Ex-Halo devs find fault with big studio practices
Highwire Games' Jaime Griesemer and Marty O' Donnell critical of planned layoffs, "auteurs" on large teams
With resumes that include decade-plus stints at Bungie each, designer Jaime Griesemer and composer Marty O' Donnell have plenty of experience working in AAA game development. But speaking with Playboy recently, the developers said there were some aspects of working on large teams they were happy to leave behind when they went indie to form Highwire Games.
"It's really easy to get into a situation we call feeding the beast, where there's this enormous production team that isn't allowed or isn't capable of making progress on their own, so creative directors are always just trying to generate something for those guys to do," Griesemer said. "And you come in every day and you're like, 'OK, there's a line of like seven people waiting for me to tell them what to do, I guess I will just--as fast as I can--make something up.' And that's crisis mode... I don't want to ever put myself in the position where I'm just kind of making it up as I go along, because otherwise we're paying people to sit around and twiddle their thumbs--or worse, talk shit about the direction of the game and the team."
Right now Highwire actually has its development planned out further than the team has been able to keep up with, so the studio is actually looking to increase headcount a little. However, they're intent on keeping the core of full-time developers at Highwire small, with reinforcements coming from freelancers and contractors as needed.
"I think it's going to turn out to be similar to the movie business, where you have the stakeholders of the film, the director, the producer and a few core people, writers and whatever," O' Donnell said. "And then they hire in to finish pre-production, bring in all sorts of experts for production and then they go way down [in staff] again and go into the editing room in post-production. And they put it in the theater."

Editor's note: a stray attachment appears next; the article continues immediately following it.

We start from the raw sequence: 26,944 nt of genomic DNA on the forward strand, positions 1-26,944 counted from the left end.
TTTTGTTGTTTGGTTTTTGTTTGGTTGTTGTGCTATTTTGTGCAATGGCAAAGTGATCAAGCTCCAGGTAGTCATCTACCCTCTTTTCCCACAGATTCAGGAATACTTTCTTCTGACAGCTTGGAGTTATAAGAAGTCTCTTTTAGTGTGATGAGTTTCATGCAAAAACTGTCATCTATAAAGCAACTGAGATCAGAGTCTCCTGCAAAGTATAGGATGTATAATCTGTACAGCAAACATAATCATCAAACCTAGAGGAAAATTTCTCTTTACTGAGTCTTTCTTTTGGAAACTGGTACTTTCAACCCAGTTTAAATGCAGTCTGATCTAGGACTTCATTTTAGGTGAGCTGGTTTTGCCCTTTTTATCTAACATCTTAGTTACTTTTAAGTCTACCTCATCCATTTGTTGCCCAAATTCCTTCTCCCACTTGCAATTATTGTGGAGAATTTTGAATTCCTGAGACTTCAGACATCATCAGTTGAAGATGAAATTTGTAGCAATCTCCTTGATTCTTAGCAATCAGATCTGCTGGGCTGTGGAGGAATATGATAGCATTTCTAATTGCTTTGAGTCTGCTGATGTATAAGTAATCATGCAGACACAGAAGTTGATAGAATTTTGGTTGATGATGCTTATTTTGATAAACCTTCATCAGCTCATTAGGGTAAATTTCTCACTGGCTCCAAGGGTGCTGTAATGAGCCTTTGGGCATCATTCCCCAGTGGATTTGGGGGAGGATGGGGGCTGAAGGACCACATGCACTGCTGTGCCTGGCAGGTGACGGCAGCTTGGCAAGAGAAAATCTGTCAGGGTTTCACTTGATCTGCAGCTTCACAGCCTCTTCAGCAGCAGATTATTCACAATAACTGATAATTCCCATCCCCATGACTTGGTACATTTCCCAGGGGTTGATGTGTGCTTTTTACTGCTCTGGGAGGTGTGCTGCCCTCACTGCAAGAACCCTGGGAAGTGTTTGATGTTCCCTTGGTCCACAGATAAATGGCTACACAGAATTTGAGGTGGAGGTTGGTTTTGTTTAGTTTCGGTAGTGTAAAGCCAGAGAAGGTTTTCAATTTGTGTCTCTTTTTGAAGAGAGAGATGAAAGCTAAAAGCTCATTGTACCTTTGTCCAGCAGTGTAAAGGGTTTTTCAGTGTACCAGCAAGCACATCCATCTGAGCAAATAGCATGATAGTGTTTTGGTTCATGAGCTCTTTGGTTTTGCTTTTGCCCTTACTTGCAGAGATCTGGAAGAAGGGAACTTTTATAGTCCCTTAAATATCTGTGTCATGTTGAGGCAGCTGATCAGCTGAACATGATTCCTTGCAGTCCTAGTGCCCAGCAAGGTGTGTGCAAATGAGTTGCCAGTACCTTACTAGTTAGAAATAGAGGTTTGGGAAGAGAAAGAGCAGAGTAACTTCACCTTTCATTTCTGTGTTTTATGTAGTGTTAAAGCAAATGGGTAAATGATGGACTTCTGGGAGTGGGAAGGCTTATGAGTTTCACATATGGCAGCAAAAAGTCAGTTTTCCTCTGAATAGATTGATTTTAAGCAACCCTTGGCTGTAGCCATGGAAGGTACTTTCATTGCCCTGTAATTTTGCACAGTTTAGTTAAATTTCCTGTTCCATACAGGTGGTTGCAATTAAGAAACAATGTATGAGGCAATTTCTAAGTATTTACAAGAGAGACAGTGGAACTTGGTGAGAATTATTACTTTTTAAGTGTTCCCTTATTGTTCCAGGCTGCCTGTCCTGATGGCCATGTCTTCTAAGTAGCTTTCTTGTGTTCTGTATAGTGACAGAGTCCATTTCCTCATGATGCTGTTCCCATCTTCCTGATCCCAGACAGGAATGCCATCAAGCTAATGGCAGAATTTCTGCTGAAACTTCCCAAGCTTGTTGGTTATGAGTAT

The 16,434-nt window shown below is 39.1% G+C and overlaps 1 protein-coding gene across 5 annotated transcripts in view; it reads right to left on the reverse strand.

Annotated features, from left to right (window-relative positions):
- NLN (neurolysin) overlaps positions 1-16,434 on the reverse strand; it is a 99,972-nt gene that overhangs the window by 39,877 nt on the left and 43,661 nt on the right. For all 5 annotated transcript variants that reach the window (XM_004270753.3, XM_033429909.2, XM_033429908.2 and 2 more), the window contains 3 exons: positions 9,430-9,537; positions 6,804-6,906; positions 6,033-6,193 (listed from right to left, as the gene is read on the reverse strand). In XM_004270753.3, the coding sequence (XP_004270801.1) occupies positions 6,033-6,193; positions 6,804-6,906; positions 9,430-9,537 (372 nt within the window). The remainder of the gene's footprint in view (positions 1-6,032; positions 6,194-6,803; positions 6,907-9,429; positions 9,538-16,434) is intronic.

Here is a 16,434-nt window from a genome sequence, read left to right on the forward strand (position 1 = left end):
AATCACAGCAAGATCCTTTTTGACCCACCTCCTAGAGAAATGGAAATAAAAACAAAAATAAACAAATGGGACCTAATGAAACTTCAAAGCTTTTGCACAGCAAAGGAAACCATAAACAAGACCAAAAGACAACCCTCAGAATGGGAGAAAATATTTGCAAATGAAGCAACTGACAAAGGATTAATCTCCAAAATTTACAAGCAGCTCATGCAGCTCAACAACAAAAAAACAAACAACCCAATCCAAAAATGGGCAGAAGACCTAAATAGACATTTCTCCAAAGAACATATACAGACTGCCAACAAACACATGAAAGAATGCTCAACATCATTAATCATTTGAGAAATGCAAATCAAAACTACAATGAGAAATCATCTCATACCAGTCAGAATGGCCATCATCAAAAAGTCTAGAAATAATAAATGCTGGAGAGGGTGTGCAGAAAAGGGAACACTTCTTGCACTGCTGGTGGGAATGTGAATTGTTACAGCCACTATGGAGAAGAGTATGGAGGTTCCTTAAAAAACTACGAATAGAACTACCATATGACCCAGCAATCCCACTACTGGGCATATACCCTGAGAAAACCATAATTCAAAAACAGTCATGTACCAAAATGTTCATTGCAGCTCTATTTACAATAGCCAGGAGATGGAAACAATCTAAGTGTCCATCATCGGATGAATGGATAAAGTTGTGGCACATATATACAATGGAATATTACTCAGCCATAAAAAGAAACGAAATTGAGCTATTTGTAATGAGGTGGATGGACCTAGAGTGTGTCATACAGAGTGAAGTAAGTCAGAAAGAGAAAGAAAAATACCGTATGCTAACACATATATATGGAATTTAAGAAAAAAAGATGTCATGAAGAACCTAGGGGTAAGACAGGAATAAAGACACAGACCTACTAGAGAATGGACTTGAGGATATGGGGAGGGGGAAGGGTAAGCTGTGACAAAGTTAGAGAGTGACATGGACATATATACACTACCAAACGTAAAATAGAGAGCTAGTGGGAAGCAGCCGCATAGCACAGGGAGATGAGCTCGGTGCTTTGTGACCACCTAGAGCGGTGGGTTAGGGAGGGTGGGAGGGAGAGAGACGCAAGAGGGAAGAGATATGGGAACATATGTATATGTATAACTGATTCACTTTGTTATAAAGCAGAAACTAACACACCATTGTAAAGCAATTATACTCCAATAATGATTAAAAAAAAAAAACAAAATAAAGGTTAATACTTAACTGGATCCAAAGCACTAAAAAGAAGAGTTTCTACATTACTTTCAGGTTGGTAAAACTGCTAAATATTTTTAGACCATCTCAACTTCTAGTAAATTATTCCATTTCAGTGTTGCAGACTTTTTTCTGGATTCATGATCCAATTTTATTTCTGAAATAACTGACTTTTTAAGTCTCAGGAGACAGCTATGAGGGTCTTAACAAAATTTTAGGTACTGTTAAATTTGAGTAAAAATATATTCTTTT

Griesemer added, "And to be honest, that's kind of how the industry works already. [Companies] just are not up front about it, so they get to the end of the project and lay off half the team. And it's always the sort of mainline art production staff that they lay off, because they just don't want those guys sitting around for the next nine months or year while they figure out what game they're making next."
Studios might plan to simultaneously run post-production on one game and pre-production on the next, O'Donnell said, but it doesn't really happen in practice "because as you're screaming to the deadline of post-production on a game you keep sucking all these people in that should be on the next project already. Then at the end, it's like, 'Oh, now we need to fire you because we have nothing for you to do. We never spent the time figuring it out nine months ago.'"
It's a common enough failing that Griesemer suggested studios are actually counting on it happening.
"They plan--the layoff is part of the budget," Griesemer said, "I mean, it happens before the game even is out the door. So they know it's coming, they just don't tell their employees until the game is in the box. And to me, that's kind of treating people like cogs, like a resource. It's not respecting them as professionals. If you bring somebody in and say, 'Look, we're not going to be able to pay you after the project ships, so you should be reaching out [to find future projects], but please do stay and help us ship the game,' 95 percent of the industry would do the right thing and stay until the game is shipped. And then they'd already have something lined up."
Both Griesemer and O' Donnell stressed the importance of having someone with a vision at the helm of a production making decisions to keep development on track and ensuring everything worked together, but they weren't ready to embrace the "auteur" model of game development.
"I'll be honest," Griesemer said. "I think the auteur version of game development works really well if you're making a game by yourself. And actually a lot of those guys got started that way. You know, the first Metal Gear was-I think the team was like 10 people. I think once you get to bigger teams, 'auteur' almost always means 'I'm not disciplined enough to plan ahead,' so I just have to react to everything and tell you I don't like it. And a lot of those games end up going way over-budget and way under-delivering or just being a kind of a disorganized mess..."
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